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Philippinen. Philippines: End “war on drugs” following national Police chief’s resignation 

Responding to today’s resignation of Philippine National Police chief General Oscar Albayalde, Nicholas Bequelin, Amnesty International’s Regional Director for East and Southeast Asia, said:

“General Albayalde’s resignation is the last blow to the credibility of the so-called ‘war on drugs’. The Philippines authorities must ensure that justice is done and that this lawless and murderous campaign ends now .(amnesty international, 14.10.2019)


Mexiko. Cartel gunmen terrorize Mexican city, free El Chapo's son

Heavily armed fighters surrounded security forces in a Mexican city on Thursday and made them free one of drug lord Joaquin ‘El Chapo’ Guzman’s sons, after his capture triggered gunbattles and a prison break that sent civilians scurrying for cover. (Reuters, 18.10.2019)


Mexiko. Gefechte nach Festnahme von "El Chapos" Sohn: Das Parallelregime der Gangster in Mexiko 

Ein Drogenhändler wird festgenommen, die Milizen des Sinaloa-Kartells rücken an und schießen ihn frei. Die Gangster zeigen der mexikanischen Regierung, wer das Gewaltmonopol im Land hat. Der Präsident agiert hilflos. (Spiegel online, 18.10.2019)




United Nations Assistance Mission in Afghanistan, United Nations Human Rights – Office of the High Commissioner, October 2019, Kabul, Afghanistan


Afghanistan. US meth lab strikes in Afghanistan killed at least 30 civilians, says UN

US air strikes on alleged Taliban drug labs in western Afghanistan killed at least 30 civilians, including children, according to the United Nations. (BBC, 09.10.2019)


Myanmar/Indien. India seizes one tonne of ketamine on boat, arrests six Myanmar men

NEW DELHI (AFP) - India's coast guard has arrested six Myanmar men and seized US$42 million (S$57.82 million) worth of ketamine after spotting a suspicious vessel in the Indian Ocean near the Nicobar Islands. (The Straits Times, Singapur, 22.09.2019)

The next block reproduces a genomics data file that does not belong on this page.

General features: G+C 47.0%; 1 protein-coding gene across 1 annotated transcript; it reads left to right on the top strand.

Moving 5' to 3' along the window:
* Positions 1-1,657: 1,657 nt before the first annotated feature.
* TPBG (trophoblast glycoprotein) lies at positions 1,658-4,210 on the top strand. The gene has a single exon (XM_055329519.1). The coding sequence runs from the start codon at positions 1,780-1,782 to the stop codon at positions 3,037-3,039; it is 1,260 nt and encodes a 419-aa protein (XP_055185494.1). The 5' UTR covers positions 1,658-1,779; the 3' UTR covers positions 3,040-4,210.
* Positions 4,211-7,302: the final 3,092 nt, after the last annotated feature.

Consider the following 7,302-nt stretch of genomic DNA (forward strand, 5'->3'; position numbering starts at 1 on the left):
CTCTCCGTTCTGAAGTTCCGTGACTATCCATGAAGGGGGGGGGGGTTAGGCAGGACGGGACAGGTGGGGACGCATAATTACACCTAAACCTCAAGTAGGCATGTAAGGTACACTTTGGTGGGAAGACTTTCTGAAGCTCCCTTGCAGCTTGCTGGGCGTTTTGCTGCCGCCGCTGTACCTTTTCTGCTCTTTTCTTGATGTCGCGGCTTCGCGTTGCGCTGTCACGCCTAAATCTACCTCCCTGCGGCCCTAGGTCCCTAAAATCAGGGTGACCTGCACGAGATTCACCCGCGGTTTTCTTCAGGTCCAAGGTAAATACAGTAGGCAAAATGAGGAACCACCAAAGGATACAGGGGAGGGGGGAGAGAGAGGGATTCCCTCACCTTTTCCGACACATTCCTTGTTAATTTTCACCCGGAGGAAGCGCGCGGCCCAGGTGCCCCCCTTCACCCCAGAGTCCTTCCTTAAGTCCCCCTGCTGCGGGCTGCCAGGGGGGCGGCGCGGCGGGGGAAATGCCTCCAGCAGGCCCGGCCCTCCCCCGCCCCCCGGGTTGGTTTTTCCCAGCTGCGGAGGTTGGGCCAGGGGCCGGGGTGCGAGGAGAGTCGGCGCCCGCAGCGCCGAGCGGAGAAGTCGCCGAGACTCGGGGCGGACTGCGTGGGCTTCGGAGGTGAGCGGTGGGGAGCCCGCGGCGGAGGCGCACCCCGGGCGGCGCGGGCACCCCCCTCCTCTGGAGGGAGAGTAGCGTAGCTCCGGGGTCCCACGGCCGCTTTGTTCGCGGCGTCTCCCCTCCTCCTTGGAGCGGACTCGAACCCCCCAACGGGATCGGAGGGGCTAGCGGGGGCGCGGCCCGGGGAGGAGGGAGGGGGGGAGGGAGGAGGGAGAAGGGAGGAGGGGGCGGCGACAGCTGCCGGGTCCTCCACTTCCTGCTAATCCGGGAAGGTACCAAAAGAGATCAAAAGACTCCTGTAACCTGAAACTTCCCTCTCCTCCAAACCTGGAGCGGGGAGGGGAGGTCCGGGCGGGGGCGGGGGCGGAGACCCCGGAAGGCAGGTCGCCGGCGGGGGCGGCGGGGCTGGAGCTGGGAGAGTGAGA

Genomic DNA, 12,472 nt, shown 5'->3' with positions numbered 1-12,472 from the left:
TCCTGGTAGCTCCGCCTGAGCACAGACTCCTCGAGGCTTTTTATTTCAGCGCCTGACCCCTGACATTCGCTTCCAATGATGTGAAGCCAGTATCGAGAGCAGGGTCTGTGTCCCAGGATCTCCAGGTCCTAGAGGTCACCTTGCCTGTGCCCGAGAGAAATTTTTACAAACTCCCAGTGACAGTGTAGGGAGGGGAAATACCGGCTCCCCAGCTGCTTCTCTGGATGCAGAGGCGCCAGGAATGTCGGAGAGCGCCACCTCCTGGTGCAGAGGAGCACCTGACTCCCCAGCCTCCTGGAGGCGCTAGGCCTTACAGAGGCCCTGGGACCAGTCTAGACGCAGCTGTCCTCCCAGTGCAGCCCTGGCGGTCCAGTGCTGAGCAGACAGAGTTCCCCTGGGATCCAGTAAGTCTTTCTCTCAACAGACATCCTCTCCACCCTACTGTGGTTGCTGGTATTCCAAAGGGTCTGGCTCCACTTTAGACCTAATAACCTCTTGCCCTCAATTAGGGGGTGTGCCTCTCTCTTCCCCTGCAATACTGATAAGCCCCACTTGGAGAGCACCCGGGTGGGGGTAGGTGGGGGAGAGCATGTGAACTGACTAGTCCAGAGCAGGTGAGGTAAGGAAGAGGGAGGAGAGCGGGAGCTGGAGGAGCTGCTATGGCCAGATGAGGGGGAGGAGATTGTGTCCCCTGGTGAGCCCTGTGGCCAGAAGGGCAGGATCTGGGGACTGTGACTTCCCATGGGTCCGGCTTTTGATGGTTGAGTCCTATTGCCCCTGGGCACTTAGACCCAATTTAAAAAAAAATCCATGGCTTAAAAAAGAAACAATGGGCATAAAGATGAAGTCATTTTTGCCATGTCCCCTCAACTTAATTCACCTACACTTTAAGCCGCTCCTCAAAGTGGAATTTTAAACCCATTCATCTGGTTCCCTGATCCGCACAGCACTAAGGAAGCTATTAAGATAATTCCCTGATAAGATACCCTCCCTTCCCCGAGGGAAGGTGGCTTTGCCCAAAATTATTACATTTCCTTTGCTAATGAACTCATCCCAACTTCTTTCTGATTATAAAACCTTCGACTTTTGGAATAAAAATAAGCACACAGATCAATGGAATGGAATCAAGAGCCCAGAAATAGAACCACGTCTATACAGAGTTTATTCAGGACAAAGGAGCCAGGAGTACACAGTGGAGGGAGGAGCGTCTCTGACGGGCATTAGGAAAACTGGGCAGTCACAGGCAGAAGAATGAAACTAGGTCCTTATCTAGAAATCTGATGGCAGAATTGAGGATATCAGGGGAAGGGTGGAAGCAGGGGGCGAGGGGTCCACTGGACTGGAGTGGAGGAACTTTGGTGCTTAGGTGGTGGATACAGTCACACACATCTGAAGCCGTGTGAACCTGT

Philippinen. Philippine minister refuses to grant UN access to investigate war on drugs, saying it is prejudiced

Philippine foreign secretary Teodoro Locsin says the UN Human Rights Council has already prejudged the country. The three-year crackdown on drugs has seen at least 6,700 deaths- (SCMP – South China Morning Post, Hong Kong, 11.09.2019)


Kolumbien. Blow up: Cocaine production in Colombia is at historic highs

There is not much the government can do about it. (The Economist, UK, 06.07.2019)


Bolivien. Latest UNODC Monitoring Report shows decline of coca cultivation in Bolivia

La Paz/Vienna, 22 August 2019 - In 2018, the cultivation of coca crops in Bolivia decreased by six per cent compared to data from 2017, according to the latest Coca Cultivation Survey presented today in La Paz by the United Nations Office on Drugs and Crime (UNODC) and the Government of the Plurinational State of Bolivia. The cultivated surface decreased by 1,400 hectares, from 24,500 hectares in 2017 to 23,100 hectares in 2018. (UNODC, Wien, 22.08.2019)


Mexiko. Mexican bishop says criminal groups ‘seeking an exit,’ urges dialogue

A bishop in Mexico’s heroin-producing heartland is urging the federal government to hold talks with armed groups — including drug cartels — saying many in the illegal drugs business are unable to make ends meet and are “seeking an exit.” (Catholic News Service, USA, 23.08.2019)


Philippinen. Duterte vs Icelanders: Ice-Eating, Fetus-Killers 

Lashing out on an island on the other end of the globe, Philippines’ President Rodrigo Duterte blasted on Tuesday the ‘ice-eating white folks’ of Iceland for lecturing him about human rights while allowing abortions of fetuses as old as six months.